1. Paul Blart: Mall Cop 2 (Sony/Columbia, 3,633 Theaters, 94 Minutes, Rated PG for some violence, Rotten Tomatoes: 0% fresh [8 Reviews]): I thought Paul Blart: Mall Cop was an enjoyable film if you looked at it as a parody of the Die Hard brand of films, with the ultra schlubby Kevin James pointing out the absurdity of the ‘average joe fighting terrorists” concept.
However, even saying that, there really was no need for a sequel. Well, other than the fact that the first one made a boatload of money that is.
This time, Blart heads to Las Vegas to attend a security guard convention. Unfortunately for him, his teenage daughter is kidnapped in conjunction with a art heist. Blart has to prove that even if you take the cop out of the mall, you can’t take the cop out of the man.
2. Unfriended (Universal, 2,739 Theaters, 82 Minutes, Rated R for violent content, pervasive language, some sexuality, and drug and alcohol use – all involving teens, Rotten Tomatoes: 72% Fresh [50 Reviews]): I have the distinct displeasure of having someone I am friends with on social media die. He’s gone, but his profile remains. It is creepy to be reminded of his birthday, or, worse, having games I play encourage me to send lives to him. He will celebrate no more birthdays, and the lives won’t help him now.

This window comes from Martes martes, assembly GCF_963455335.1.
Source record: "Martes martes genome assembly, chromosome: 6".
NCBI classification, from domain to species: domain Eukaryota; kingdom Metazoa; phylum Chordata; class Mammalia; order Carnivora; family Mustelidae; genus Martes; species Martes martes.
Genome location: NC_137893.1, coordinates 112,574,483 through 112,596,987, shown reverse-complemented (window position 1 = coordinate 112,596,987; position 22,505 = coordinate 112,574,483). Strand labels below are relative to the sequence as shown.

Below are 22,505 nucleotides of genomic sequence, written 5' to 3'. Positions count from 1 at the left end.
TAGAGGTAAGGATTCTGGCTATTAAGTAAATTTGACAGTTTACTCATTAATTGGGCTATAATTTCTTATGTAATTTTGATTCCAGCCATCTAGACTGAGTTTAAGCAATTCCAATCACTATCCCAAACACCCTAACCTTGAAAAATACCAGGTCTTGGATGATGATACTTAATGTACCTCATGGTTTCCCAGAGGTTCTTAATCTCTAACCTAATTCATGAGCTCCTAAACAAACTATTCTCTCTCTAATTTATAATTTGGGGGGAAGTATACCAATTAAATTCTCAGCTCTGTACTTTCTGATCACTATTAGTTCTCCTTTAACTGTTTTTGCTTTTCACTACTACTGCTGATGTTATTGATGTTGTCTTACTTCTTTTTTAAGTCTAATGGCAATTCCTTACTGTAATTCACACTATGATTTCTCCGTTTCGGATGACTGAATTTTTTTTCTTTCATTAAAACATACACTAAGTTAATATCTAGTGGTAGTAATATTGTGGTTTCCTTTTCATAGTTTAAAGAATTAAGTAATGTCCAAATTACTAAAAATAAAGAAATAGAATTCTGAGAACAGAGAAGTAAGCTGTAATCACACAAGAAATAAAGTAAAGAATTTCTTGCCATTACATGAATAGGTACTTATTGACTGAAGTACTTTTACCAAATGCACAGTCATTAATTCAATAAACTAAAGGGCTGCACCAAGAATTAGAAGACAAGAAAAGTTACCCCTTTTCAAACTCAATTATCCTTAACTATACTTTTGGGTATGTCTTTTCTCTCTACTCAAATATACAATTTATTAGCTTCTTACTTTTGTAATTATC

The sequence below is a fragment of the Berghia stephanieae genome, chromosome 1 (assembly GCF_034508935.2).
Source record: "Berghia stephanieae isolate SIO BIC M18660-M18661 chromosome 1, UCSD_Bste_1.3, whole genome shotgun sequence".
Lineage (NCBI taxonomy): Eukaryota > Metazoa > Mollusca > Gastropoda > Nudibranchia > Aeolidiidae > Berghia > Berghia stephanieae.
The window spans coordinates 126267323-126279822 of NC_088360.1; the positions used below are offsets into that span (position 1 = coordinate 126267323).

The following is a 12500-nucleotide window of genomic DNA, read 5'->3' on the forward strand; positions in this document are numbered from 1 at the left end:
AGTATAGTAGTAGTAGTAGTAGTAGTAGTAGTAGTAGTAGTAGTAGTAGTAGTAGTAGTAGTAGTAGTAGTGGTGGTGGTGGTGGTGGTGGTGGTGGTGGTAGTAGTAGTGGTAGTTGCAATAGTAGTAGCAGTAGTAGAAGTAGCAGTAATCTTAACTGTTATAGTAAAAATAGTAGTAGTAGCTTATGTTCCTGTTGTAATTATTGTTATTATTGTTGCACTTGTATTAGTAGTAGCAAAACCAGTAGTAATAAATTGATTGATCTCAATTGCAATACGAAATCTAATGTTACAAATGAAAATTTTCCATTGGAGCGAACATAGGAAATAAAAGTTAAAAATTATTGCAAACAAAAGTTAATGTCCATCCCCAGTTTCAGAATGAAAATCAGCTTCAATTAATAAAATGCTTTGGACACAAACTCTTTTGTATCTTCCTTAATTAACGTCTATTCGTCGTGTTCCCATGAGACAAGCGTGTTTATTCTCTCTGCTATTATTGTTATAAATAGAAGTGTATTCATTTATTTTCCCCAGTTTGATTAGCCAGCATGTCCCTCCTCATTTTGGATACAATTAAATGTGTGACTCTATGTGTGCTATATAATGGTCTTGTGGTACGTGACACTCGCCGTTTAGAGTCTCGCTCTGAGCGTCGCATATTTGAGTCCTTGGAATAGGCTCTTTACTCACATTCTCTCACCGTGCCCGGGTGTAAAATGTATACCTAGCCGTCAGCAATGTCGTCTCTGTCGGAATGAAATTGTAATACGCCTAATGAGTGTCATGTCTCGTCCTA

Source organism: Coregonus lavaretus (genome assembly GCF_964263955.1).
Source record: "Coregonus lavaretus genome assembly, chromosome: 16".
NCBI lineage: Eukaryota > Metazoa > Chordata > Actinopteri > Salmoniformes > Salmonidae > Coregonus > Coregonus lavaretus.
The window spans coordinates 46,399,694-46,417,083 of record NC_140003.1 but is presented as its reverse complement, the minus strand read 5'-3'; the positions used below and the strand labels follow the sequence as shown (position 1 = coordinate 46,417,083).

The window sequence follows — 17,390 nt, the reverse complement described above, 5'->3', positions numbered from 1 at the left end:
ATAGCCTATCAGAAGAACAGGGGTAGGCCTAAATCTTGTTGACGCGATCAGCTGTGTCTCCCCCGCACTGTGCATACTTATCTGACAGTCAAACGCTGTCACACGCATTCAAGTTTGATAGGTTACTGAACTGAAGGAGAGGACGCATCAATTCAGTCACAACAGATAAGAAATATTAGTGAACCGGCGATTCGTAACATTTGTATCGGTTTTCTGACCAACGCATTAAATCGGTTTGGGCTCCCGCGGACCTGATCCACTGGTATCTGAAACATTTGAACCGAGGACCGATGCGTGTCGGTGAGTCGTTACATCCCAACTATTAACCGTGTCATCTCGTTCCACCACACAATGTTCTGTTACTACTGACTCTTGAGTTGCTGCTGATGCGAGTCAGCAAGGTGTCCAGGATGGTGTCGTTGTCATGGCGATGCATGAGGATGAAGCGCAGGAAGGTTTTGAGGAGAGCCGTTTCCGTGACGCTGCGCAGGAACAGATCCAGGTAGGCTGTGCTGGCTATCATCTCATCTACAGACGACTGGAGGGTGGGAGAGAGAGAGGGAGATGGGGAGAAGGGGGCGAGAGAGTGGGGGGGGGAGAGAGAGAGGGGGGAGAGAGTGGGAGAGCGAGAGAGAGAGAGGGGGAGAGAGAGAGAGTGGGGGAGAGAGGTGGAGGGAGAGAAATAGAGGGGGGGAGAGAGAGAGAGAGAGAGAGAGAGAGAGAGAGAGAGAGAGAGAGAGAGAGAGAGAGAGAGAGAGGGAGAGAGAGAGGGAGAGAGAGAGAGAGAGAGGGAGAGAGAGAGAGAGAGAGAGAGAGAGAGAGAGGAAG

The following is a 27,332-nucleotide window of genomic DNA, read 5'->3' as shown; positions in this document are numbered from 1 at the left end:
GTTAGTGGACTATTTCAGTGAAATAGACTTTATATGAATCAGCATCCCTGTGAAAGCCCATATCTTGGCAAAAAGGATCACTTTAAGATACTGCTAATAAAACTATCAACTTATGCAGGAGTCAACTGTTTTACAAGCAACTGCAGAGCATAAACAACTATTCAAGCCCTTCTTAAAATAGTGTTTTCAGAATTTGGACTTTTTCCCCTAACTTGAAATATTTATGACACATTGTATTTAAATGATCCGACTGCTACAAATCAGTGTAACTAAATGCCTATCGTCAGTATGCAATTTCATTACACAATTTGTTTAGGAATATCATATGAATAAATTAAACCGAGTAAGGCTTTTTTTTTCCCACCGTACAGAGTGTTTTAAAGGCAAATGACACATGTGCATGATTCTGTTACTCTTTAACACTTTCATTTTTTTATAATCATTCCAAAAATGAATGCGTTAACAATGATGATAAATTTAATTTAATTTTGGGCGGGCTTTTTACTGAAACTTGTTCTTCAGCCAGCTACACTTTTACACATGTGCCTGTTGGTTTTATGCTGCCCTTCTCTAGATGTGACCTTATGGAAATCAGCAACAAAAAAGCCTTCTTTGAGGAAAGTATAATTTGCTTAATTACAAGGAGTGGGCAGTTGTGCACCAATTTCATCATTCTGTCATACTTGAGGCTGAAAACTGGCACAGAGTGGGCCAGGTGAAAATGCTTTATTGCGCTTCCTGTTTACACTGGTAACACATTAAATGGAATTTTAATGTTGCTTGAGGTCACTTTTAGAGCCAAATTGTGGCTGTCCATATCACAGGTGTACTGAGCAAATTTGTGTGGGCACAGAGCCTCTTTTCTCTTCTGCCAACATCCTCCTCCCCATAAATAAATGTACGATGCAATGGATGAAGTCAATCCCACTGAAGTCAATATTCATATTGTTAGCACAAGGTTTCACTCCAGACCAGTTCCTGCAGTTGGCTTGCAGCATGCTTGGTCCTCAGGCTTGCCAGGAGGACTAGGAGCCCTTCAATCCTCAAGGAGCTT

I do not wish to make light of my friend’s passing. It’s just that there is truth in the unsettling fact that a person’s cyber life can sometimes go on longer than their physical one. That is the real world horror this film is built upon, and I find that films that build upon real world fears are a slice above the average horror movie field.
On the year anniversary of her suicide, Laura Barns’s social media accounts reactivate. Her frenemies believe someone is playing a prank on them, but the CyberLaura knows things only the dead Laura would know about them. It looks like Laura is back from the dead and she is looking for vengeance. And she won’t stop until each and every one of her so-called friends joins her in the grave.
3. Monkey Kingdom (Disney, 2,012 Theaters, 81 Minutes, Rated G, Rotten Tomatoes: 89% Fresh [27 Reviews]): In what has become an Earth Day tradition, Disney is releasing yet another nature documentary.
This time, the film follows a group of monkeys in Sri Lanka who must deal with finding a new home when a rival monkey tribe forces them out of their home. Complicating matters the fact that one of the displaced group is a new mother, and must undergo the arduous journey with an infant.
If you are looking for a fun, educational and wholesome film to take you kid to this weekend, this one might just be the ticket. If you need more encouragement, portions of the ticket sales go to Conservation International.